Now Petty, a left-handed bruiser who drew comparisons from teammates to Tim Tebow — at least in body type and playing style — will become the fourth quarterback in three games to take snaps from Mulrooney.
Petty’s big chance
Before 2012, the Terps had started just two true freshmen quarterbacks in team history, and none since 1999. Petty will be Maryland’s third true freshman starter this season.
“For him to start the year as a linebacker, then be the backup quarterback, then the next day it gets announced you’ll start?” said Ray Petty, Shawn’s father and the defensive coordinator at Howard University. “Just a perfect storm.”
Rowe, who brought the Terps back from a 13-0 second-half deficit against Boston College only to fall 20-17, felt healthy until he woke up Sunday morning and found his left knee stiff as a board. After visiting team trainers and undergoing a hasty MRI, Rowe phoned his father and broke the news. “I said, ‘It’s not funny, Caleb,’ ” Dave Rowe recalled. “I couldn’t believe it.”
Who would? Three quarterbacks suffering season-ending injuries was maddening enough, but at least a wiry gunslinger from South Carolina remained. Rowe endured similar growing pains as Hills did in his debut against William & Mary — each threw three interceptions — but still flashed drastic improvements during the second half, completing 23 of 42 passes in the game for 240 yards and two touchdowns, including a 66-yarder to Stefon Diggs that gave Maryland a 17-13 lead.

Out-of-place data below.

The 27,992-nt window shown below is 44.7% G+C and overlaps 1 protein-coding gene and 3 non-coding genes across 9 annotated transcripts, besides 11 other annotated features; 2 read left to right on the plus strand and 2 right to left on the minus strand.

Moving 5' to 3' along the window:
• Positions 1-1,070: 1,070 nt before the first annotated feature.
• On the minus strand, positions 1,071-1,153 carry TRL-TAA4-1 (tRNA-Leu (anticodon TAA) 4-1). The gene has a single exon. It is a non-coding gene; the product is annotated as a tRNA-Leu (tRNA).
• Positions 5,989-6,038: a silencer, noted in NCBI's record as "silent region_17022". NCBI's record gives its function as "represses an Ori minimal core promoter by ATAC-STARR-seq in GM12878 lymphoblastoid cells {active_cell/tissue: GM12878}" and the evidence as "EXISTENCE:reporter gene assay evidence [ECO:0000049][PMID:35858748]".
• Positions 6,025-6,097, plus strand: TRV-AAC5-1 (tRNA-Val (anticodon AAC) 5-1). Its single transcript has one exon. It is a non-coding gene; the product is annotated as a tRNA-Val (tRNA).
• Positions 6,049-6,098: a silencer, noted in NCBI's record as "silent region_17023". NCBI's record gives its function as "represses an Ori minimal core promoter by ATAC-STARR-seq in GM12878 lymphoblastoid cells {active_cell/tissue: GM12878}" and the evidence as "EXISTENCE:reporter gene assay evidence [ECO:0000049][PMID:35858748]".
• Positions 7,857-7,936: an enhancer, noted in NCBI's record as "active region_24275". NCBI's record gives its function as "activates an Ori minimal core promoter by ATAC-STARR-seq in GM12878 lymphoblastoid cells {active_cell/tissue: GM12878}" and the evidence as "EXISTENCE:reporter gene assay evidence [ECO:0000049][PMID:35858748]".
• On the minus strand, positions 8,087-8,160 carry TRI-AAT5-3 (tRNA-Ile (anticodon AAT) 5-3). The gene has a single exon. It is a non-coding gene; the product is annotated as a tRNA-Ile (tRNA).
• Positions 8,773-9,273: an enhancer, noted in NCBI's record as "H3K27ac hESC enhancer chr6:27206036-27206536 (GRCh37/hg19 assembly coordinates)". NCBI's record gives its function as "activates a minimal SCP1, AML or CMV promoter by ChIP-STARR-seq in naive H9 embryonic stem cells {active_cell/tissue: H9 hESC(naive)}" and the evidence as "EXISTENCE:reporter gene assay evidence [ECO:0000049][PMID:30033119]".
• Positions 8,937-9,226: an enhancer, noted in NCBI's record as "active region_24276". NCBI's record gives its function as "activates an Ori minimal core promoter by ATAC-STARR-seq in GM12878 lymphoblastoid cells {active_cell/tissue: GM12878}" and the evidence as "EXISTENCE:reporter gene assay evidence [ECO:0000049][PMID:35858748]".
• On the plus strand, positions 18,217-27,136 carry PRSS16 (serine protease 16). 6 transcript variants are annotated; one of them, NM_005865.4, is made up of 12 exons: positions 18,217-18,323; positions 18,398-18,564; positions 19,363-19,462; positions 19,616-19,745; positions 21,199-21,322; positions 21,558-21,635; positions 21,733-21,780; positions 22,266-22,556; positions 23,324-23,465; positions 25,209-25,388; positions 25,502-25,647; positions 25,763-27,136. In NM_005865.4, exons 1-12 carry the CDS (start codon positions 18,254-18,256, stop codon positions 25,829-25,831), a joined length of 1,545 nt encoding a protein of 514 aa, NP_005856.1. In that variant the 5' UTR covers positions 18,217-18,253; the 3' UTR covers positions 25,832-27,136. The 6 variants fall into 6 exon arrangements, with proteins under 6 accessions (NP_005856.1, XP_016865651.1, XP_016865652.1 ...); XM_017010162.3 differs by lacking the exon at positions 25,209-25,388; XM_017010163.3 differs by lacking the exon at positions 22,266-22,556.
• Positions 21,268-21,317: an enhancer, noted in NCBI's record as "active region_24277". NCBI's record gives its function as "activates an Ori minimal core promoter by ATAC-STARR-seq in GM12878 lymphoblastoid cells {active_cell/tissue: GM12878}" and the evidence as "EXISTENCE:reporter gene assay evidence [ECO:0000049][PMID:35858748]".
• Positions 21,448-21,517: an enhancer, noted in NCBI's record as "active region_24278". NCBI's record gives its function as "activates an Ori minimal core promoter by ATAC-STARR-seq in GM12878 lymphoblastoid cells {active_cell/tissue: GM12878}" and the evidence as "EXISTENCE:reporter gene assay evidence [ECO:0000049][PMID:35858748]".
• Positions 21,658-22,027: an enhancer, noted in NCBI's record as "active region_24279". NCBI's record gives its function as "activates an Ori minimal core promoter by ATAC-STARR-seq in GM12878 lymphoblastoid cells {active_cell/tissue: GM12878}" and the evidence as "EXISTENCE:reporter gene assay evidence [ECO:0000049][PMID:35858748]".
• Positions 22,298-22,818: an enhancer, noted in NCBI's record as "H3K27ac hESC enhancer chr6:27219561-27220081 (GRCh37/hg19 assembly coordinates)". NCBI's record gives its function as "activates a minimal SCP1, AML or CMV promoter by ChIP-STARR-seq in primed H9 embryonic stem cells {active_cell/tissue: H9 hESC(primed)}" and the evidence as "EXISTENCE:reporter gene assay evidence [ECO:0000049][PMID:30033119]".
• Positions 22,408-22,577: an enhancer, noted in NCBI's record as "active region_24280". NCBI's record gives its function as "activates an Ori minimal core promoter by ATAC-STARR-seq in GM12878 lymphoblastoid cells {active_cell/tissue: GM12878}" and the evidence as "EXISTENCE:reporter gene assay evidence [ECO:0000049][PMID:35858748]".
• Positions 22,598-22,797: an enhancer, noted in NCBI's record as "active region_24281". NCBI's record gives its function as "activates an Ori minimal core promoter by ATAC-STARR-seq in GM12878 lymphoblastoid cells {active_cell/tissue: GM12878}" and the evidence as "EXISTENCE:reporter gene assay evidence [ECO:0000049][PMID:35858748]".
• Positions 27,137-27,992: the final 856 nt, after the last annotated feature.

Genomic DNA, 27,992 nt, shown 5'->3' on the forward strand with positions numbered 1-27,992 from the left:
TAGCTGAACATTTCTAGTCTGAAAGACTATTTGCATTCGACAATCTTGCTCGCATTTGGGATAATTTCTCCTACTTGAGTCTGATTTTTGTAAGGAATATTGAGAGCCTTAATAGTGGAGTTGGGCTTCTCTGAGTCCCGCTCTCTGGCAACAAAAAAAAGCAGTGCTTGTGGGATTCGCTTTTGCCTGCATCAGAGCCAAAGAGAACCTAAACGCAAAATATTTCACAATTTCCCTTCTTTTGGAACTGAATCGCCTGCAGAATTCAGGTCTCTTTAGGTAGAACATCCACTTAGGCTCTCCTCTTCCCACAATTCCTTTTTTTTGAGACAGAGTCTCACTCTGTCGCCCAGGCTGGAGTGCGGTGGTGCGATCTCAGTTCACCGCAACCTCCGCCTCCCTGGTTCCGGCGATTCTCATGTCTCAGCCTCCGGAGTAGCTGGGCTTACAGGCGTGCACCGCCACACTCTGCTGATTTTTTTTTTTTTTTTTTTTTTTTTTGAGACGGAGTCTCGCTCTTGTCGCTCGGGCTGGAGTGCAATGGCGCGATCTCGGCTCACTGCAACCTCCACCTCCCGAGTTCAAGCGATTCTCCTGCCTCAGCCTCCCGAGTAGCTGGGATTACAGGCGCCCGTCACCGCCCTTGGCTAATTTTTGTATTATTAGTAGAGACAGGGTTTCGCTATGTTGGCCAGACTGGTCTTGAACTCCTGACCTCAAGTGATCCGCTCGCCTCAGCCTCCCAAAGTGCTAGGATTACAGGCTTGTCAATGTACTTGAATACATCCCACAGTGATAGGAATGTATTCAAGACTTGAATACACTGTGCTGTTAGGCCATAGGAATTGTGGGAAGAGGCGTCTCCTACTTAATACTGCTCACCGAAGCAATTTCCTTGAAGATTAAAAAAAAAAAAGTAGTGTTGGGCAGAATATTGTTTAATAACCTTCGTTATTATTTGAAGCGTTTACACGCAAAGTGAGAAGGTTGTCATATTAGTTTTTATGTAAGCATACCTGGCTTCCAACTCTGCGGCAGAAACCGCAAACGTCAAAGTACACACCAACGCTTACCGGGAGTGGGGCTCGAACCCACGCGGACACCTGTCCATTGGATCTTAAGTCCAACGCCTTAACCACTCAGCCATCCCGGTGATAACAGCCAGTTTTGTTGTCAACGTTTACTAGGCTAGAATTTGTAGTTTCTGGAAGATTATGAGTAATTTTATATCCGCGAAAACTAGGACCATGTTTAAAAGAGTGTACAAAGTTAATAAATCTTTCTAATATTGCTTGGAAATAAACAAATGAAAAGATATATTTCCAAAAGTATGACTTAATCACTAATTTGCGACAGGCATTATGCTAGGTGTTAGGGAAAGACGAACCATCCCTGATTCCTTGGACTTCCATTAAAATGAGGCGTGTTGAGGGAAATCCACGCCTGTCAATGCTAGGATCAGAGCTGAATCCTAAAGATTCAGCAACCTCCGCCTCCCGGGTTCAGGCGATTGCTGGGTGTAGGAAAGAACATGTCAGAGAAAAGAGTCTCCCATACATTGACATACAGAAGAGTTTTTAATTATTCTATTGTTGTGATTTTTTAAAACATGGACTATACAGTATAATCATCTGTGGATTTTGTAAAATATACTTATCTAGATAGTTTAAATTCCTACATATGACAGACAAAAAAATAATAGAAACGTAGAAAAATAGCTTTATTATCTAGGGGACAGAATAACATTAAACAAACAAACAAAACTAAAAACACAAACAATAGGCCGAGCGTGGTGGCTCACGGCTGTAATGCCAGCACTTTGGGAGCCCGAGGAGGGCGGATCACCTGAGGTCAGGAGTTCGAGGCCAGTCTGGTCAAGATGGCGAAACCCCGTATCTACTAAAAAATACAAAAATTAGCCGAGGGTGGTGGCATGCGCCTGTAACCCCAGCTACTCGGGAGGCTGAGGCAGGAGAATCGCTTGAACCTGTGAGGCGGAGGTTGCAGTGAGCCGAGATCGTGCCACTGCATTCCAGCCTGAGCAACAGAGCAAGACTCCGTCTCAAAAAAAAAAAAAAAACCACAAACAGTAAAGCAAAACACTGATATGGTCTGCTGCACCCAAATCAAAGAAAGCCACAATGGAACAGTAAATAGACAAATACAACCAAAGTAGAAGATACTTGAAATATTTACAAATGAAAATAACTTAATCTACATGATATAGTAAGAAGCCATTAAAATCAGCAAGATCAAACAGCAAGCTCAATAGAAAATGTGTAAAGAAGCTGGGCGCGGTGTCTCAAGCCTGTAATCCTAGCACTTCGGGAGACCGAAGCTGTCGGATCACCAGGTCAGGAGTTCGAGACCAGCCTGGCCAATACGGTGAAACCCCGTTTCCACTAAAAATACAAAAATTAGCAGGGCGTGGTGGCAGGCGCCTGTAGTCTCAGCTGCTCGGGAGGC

That came just one week after Terps fans held their breath while Hills writhed on the Byrd Stadium turf, his season ripped away when his left leg brutally jammed into the turf. Burns starred in the second half, opening up running lanes and breathing life into the Terps offense, while Rowe nearly finished the job before Brad Craddock’s potential game-winner smacked the left upright.
And so the Terps, still boasting a .500 record but on a two-game losing streak, officially enter “nothing to lose” territory, turning to another true freshman, one who long ago gave up dreams of becoming a college quarterback because he and his father figured that linebacker offered the best chance for greater playing time.
“He played quarterback in high school and I think he really feels like he’s a quarterback at heart,” Edsall said of Petty. “I know he’s looking forward to the opportunity to go out there and play, and we’re excited for him. He wants to play really, really well, so he can stay as a quarterback.”
He has to. The Terrapins have no choice.